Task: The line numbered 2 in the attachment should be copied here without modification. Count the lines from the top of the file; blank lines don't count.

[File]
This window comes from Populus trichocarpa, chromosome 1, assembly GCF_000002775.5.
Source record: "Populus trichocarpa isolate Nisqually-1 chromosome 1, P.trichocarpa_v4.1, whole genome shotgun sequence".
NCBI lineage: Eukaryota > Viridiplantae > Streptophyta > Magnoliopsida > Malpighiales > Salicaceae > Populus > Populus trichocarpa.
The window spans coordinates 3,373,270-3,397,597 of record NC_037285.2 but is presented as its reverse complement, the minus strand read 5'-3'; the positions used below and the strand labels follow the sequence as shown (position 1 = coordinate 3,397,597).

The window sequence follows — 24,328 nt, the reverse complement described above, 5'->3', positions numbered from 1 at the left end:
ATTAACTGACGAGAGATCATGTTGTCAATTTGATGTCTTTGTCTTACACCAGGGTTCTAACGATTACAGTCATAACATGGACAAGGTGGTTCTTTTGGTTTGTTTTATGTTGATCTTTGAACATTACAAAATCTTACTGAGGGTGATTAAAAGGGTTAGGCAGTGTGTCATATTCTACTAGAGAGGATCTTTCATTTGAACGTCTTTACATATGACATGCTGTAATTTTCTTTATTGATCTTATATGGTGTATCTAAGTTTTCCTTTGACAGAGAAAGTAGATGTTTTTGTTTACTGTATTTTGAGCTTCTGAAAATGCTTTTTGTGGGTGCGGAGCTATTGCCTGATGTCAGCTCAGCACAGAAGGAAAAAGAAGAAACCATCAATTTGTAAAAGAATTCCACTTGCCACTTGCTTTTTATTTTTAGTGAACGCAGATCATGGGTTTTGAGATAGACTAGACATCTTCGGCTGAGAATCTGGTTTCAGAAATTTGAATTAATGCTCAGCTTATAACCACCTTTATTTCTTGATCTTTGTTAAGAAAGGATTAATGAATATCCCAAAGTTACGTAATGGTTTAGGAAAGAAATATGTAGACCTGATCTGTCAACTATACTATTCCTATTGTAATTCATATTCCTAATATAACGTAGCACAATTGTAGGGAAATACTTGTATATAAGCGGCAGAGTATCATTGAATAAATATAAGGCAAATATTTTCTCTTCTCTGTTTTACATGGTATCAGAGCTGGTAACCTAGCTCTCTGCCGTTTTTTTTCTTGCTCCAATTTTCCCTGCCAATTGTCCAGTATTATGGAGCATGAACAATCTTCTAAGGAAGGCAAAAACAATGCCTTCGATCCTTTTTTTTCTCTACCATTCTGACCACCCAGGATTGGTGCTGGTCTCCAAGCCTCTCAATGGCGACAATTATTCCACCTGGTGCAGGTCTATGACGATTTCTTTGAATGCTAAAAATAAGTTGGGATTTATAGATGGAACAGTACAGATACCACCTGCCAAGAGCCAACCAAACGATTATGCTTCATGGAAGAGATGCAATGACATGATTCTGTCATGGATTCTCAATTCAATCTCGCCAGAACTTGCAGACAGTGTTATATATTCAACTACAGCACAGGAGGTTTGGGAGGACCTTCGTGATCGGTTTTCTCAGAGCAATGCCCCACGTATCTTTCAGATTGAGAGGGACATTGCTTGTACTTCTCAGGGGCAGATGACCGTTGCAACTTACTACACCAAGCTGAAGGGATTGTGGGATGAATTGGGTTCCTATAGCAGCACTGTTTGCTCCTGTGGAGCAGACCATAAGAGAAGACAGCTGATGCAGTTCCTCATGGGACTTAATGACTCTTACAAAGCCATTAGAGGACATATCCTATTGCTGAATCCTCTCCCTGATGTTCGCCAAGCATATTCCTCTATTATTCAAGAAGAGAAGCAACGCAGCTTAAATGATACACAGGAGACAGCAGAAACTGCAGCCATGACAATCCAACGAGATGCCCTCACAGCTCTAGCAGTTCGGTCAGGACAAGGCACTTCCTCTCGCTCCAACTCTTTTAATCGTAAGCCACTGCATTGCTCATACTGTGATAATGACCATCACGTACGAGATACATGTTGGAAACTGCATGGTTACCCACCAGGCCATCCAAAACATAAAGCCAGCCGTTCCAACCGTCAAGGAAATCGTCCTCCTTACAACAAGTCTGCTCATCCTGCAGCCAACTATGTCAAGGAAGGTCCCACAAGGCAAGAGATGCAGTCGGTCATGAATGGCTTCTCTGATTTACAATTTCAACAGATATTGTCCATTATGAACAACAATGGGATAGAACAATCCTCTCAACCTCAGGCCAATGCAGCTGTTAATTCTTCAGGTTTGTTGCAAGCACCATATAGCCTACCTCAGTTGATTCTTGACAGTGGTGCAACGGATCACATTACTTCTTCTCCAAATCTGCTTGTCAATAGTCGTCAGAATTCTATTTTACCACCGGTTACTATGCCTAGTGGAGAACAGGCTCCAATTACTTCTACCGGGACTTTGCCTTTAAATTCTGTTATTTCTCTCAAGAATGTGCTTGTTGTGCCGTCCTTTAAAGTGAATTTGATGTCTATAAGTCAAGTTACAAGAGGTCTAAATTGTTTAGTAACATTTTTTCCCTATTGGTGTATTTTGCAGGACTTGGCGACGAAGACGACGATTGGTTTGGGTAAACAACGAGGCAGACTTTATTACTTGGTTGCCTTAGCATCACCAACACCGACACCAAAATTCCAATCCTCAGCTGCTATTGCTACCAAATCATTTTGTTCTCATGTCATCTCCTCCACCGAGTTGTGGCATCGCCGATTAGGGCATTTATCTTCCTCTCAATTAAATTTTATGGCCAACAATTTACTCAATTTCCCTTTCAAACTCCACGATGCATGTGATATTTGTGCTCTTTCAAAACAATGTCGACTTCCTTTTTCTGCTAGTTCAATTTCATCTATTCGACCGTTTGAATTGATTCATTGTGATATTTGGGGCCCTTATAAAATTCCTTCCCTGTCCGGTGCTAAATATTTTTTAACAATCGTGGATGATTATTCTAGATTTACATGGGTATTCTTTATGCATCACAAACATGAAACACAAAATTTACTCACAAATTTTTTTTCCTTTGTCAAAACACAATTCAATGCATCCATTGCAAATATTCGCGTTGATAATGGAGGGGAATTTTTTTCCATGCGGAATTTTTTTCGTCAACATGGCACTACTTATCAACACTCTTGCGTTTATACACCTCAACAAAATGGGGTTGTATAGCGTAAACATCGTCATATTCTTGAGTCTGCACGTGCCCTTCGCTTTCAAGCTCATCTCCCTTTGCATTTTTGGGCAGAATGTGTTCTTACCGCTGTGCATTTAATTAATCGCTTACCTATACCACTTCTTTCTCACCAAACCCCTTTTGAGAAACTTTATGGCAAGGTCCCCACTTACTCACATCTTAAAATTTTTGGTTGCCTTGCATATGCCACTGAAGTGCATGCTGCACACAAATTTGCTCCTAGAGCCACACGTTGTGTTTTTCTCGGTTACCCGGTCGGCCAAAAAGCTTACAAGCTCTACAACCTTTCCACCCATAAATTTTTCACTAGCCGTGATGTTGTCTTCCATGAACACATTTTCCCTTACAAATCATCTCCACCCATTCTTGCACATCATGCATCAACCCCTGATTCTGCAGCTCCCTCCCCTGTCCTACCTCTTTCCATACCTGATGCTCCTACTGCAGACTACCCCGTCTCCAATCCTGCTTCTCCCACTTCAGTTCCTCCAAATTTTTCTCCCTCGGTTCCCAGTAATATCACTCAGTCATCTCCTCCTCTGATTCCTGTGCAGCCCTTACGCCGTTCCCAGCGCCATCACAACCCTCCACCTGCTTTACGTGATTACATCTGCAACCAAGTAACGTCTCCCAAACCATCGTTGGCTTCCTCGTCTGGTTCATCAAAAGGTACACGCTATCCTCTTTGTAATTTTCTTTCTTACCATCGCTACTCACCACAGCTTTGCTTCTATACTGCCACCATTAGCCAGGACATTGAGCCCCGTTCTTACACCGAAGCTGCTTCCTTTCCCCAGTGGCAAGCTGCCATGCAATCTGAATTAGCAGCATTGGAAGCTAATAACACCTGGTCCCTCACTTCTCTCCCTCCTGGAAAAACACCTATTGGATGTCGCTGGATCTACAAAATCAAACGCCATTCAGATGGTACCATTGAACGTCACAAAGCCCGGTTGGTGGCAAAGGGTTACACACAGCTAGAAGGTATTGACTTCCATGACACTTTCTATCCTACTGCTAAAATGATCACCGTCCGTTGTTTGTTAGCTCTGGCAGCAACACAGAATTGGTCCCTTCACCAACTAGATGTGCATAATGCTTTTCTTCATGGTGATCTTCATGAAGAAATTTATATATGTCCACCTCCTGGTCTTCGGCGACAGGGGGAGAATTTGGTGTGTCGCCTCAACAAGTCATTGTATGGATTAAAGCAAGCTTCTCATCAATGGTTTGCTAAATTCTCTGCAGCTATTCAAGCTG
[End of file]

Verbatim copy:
Source record: "Populus trichocarpa isolate Nisqually-1 chromosome 1, P.trichocarpa_v4.1, whole genome shotgun sequence".